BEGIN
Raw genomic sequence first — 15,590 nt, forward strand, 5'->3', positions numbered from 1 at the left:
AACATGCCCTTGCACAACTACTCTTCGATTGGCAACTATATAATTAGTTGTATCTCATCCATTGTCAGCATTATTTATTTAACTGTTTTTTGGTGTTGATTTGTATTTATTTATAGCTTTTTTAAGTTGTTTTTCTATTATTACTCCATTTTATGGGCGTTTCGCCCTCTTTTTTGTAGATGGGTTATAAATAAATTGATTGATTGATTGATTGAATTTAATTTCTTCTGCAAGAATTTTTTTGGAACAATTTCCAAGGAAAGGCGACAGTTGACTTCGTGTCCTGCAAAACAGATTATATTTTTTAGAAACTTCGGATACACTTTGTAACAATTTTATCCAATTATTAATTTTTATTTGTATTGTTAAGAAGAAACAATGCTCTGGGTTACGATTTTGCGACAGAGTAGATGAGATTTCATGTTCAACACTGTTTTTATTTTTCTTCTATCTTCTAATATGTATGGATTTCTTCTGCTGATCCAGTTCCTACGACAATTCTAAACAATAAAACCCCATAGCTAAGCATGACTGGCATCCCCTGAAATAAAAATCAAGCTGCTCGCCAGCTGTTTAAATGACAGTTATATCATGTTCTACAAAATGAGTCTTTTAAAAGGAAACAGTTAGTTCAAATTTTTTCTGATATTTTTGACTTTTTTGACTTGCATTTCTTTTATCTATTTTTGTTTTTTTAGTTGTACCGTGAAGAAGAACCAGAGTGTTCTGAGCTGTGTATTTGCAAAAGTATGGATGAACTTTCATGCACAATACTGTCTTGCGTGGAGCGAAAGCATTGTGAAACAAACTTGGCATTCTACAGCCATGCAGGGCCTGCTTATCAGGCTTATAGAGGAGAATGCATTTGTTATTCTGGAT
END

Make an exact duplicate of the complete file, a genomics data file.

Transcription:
Raw genomic sequence first — 15,590 nt, forward strand, 5'->3', positions numbered from 1 at the left:
AACATGCCCTTGCACAACTACTCTTCGATTGGCAACTATATAATTAGTTGTATCTCATCCATTGTCAGCATTATTTATTTAACTGTTTTTTGGTGTTGATTTGTATTTATTTATAGCTTTTTTAAGTTGTTTTTCTATTATTACTCCATTTTATGGGCGTTTCGCCCTCTTTTTTGTAGATGGGTTATAAATAAATTGATTGATTGATTGATTGAATTTAATTTCTTCTGCAAGAATTTTTTTGGAACAATTTCCAAGGAAAGGCGACAGTTGACTTCGTGTCCTGCAAAACAGATTATATTTTTTAGAAACTTCGGATACACTTTGTAACAATTTTATCCAATTATTAATTTTTATTTGTATTGTTAAGAAGAAACAATGCTCTGGGTTACGATTTTGCGACAGAGTAGATGAGATTTCATGTTCAACACTGTTTTTATTTTTCTTCTATCTTCTAATATGTATGGATTTCTTCTGCTGATCCAGTTCCTACGACAATTCTAAACAATAAAACCCCATAGCTAAGCATGACTGGCATCCCCTGAAATAAAAATCAAGCTGCTCGCCAGCTGTTTAAATGACAGTTATATCATGTTCTACAAAATGAGTCTTTTAAAAGGAAACAGTTAGTTCAAATTTTTTCTGATATTTTTGACTTTTTTGACTTGCATTTCTTTTATCTATTTTTGTTTTTTTAGTTGTACCGTGAAGAAGAACCAGAGTGTTCTGAGCTGTGTATTTGCAAAAGTATGGATGAACTTTCATGCACAATACTGTCTTGCGTGGAGCGAAAGCATTGTGAAACAAACTTGGCATTCTACAGCCATGCAGGGCCTGCTTATCAGGCTTATAGAGGAGAATGCATTTGTTATTCTGGAT